The point is you are focussing on a very small group of people (us) where there is a massive grey area and we need to fight that. There are many many more where IR35 will apply successfully so you cannot fight that. Technically the legislation is fit for purpose in those areas so not a chance fighting it.

    And again with this comment...

    "Friday to Monday contractors should be caught by it so it works"

    even those that are forced into this by unscrupulous (as the Labour party policy classes them) clients?
    In most cases in our situation the person wants to go contracting, lured by the prospect of taking more of the money home. We see it endlessly on here. We are not really the victims of this practice, it's the lower skilled people that are being shafted by this so not quite the same argument.

    If you are going to champion the fight against IR35 you've got to do it for everyone involved, not just highly skilled IT people. Something you don't seem to get.
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  9. #19

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    Quote Originally Posted by JohntheBike View Post
    each to his own agenda, and I won't waiver from my opinion, even if you think I'm wrong.
    But I guess that kinda ends the thread.

    Please do it quietly somewhere else then. Thank you.
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  10. #20

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    Well, the fact is that IR35 should be abolished and if we quit saying so no one else will.

    There are huge imbalances in the taxation system such that, rather than merely providing an incentive to self-employment / independence, to compensate for the loss of tax-free benefits such as employment rights, the current Ltd taxation (vs the excessive ERNI/EENI/IT tax under PAYE) provides an excess incentive which encourages cheating via false self-employment and tax-motivated incorporation.

    IR35 was and remains a deeply flawed and confusing attempt to rectify this. Until the excessive tax imbalance is rectified, there will always be those who want to pretend to be independent when they aren't, so there will always be a reason for HMRC/HMG to argue that IR35 is needed, and it won't go away. It could be tinkered with and improved, rather than just sledgehammer everyone into it like they are trying to do, but it is always going to be ugly and flawed, expensive and complicated to comply with and enforce.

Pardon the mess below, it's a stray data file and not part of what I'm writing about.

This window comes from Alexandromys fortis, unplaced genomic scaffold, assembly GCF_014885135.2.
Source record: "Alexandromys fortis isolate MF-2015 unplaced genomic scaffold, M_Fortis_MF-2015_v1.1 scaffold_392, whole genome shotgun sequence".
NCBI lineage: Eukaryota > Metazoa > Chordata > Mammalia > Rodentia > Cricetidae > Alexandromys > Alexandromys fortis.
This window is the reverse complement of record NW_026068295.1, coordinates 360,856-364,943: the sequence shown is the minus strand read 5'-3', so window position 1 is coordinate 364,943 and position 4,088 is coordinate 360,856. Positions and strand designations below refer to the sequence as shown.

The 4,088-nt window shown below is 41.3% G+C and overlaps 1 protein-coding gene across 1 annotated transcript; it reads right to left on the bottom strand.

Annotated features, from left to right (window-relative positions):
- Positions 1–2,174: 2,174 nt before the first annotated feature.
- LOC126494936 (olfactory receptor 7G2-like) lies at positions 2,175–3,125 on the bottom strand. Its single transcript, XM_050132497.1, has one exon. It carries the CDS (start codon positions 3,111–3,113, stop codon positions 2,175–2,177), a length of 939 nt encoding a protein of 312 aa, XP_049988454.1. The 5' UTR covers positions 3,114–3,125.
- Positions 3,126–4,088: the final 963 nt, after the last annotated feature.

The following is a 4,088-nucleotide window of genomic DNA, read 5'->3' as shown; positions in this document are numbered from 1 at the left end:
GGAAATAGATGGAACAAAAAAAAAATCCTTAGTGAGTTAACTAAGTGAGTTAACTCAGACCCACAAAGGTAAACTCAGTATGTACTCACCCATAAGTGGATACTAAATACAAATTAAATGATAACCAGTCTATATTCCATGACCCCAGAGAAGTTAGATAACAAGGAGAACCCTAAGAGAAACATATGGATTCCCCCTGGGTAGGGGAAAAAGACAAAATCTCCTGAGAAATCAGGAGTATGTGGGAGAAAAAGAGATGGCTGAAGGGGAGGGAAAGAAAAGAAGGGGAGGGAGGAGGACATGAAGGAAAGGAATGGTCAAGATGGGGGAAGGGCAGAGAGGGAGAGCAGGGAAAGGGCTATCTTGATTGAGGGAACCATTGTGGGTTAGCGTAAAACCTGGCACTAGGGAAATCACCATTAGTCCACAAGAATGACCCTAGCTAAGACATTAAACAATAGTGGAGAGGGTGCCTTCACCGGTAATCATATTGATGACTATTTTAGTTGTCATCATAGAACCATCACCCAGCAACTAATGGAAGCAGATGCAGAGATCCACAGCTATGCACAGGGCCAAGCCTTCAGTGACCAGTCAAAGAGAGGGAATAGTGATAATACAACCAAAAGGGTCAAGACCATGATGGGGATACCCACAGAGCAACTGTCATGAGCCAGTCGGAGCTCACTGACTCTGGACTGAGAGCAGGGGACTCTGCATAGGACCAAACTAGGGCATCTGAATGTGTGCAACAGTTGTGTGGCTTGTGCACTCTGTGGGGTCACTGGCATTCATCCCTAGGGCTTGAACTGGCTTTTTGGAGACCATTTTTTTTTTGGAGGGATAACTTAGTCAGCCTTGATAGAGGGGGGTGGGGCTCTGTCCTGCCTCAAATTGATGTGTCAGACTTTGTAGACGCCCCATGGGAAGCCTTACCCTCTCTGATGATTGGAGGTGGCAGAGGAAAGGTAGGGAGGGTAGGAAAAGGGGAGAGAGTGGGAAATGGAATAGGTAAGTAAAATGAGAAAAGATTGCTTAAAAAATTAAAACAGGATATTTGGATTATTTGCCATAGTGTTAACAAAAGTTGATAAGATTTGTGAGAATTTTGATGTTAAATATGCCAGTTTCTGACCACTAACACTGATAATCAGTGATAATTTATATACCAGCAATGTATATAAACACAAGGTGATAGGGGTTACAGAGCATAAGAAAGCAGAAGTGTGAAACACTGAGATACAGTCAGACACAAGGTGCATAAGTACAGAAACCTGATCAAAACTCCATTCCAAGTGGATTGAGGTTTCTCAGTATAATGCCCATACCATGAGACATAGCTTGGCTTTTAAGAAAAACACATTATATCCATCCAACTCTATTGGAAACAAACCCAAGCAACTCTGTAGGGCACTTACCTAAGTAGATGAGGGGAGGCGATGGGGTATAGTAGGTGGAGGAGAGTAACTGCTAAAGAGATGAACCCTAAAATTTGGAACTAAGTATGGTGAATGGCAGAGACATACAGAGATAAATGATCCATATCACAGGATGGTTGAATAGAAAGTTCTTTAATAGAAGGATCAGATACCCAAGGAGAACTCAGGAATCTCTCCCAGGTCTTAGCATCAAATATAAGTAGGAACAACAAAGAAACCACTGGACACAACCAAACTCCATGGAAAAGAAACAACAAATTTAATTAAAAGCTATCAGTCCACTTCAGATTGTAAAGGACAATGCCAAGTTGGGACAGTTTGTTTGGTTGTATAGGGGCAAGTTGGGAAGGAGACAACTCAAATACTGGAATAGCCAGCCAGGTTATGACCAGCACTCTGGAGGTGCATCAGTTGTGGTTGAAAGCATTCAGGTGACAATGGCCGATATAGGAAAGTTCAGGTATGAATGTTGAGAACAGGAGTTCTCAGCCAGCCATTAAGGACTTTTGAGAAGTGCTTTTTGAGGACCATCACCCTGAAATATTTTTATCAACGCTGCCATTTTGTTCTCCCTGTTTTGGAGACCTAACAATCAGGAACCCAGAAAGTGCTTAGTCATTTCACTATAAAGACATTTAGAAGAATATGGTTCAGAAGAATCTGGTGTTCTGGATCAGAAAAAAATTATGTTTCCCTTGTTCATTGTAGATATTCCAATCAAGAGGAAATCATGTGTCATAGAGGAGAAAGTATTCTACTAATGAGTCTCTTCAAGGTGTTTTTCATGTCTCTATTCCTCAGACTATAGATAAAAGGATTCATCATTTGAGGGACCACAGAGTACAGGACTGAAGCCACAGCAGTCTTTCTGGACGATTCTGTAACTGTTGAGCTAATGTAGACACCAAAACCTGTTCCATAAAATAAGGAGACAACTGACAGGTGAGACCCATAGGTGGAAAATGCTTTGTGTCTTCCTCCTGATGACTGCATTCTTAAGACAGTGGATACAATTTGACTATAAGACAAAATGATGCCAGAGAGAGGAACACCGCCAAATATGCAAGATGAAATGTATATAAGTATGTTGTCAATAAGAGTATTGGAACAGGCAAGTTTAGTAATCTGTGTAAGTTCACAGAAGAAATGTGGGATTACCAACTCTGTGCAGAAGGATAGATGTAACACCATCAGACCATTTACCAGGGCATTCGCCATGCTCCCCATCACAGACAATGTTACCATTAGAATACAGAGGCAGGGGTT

The answer is to lessen the imbalances in the tax system and then you don't need IR35. That may not be as popular with contractors because it would cost us some dividend taxation or a higher corporation tax rate on closely held companies. It wouldn't hurt to cut the huge tax burden on employment, of course.

    Personally, I'd be entirely comfortable with 2% more on div tax or CT in exchange for seeing Gordon Brown's abominable creation finally die, and it would probably be revenue positive for the government if they did that and eliminated IR35. It would cost contractors more tax but it would save on insurance, contract reviews, etc, etc. It would save HMRC concocting ever new ideas to somehow force everyone to comply that they think should.

    And if you just propose abolishing IR35, the answer will be that it costs too much. If you propose simplifying tax, ending the enforcement compliance nightmare, and compensate for it with a small increase in dividend tax or CT on close companies, you might actually get a hearing.

    All that is to say I do think we should be fighting IR35. It's bad law. It's an attempted sticking plaster on a tax imbalance, and the tax imbalance should be lessened and the bad law removed.